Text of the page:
Parliamentary Replies
Published Date: 27 August 2002

Reply to PQ on Deposit Insurance Scheme


Date : For Parliamentary Sitting on 27 August 2002

To ask the Deputy Prime Minister and Minister of Finance, with regard to the Monetary Authority of Singapore's proposed deposit insurance scheme, (a) who will be appointed to manage the scheme; and (b) how have other countries operated similar schemes, especially with regard to best practices needed to avoid possible conflict of interest among bankers and banking supervisors who may be represented on the boards of such appointed agencies.

1 MAS has not decided who will manage the deposit insurance scheme. The first phase of the deposit insurance study by MAS has focused on issues related to the membership, coverage limit, the size of the fund and how participating institutions will be assessed for premium contributions. The issue of who will manage the scheme will be considered in the second phase of the study.

2 There are two broad options for managing deposit insurance. One option is to have the responsibility reside within MAS. There is substantial overlap in the interests and responsibilities of a bank supervisor and a deposit insurer. MAS supervises banks to assess their safety and soundness and to minimise incidences of failure.  A major part of this supervision involves evaluating the risk profile of institutions - both the health of their balance sheets as well as the strength of their risk management systems and processes. The deposit insurer similarly needs to assess the risk profile of institutions so that it can price the insurance premiums appropriately and take supervisory action to minimise the risk posed by a weak institution to the deposit insurance fund. If MAS administers the deposit insurance scheme, it can leverage on its existing supervisory resources, avoid the duplication of supervisory functions and minimise the burden on institutions.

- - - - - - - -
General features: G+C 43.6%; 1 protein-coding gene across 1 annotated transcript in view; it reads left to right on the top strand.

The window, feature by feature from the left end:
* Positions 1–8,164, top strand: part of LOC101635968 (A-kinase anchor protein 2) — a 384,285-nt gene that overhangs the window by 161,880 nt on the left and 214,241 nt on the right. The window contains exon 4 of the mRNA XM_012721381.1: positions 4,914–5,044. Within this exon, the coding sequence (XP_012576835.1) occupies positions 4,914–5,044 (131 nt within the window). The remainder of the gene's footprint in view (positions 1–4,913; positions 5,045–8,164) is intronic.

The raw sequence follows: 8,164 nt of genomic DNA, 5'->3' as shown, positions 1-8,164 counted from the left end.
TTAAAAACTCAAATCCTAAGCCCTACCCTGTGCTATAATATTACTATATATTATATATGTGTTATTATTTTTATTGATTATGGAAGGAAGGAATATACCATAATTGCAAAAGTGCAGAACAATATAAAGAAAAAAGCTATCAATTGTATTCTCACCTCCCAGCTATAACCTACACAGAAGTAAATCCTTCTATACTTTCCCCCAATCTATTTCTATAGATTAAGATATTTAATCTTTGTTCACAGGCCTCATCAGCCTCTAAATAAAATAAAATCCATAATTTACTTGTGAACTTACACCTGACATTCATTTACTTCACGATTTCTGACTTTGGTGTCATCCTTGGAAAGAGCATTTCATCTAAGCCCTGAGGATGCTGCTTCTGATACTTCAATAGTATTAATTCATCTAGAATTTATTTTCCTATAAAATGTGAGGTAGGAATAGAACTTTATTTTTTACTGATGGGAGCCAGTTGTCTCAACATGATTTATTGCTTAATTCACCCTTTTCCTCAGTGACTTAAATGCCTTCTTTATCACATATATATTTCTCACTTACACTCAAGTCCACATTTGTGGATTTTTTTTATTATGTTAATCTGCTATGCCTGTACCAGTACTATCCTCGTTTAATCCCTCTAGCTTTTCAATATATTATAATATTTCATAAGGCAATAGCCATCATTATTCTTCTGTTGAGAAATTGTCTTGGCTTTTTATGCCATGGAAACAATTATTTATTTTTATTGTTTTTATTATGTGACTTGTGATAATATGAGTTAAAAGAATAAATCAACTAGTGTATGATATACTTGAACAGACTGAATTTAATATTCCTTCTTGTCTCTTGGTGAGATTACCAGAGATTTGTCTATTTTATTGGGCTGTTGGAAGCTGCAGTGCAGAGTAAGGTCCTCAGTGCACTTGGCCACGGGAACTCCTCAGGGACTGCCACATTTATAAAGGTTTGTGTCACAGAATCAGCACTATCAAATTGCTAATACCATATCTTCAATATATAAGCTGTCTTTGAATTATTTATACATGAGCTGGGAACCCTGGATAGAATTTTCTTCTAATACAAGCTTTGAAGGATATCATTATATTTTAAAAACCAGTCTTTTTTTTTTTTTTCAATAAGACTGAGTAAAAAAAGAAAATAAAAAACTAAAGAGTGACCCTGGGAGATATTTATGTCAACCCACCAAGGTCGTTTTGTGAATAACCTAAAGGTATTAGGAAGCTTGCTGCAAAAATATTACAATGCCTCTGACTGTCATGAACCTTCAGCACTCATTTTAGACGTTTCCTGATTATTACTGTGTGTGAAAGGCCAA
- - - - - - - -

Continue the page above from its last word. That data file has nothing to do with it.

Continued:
3 Another option is to set up a separate organisation with its own governance structure. In part, this approach emphasises the concern that the interests of a deposit insurer and a bank supervisor may not always coincide.  A deposit insurer may want to close a weak bank early instead of risking further deterioration in the bank and a larger loss to the deposit insurance fund.  The bank supervisor may disagree if there is a good chance that the bank can be returned to health after cleaning up its balance sheet and improving its management. But even under this option where the deposit insurer is separate from the bank supervisor, the two will still need to consult closely and share information with each other.

4 In the second phase of the study, the MAS will assess the relative merits of the two arguments, and study the practices in other countries, before making a firm proposal on an organisational structure most suitable for the Singapore deposit insurance scheme. The MAS will consult with the industry and other interested parties when the study is completed.

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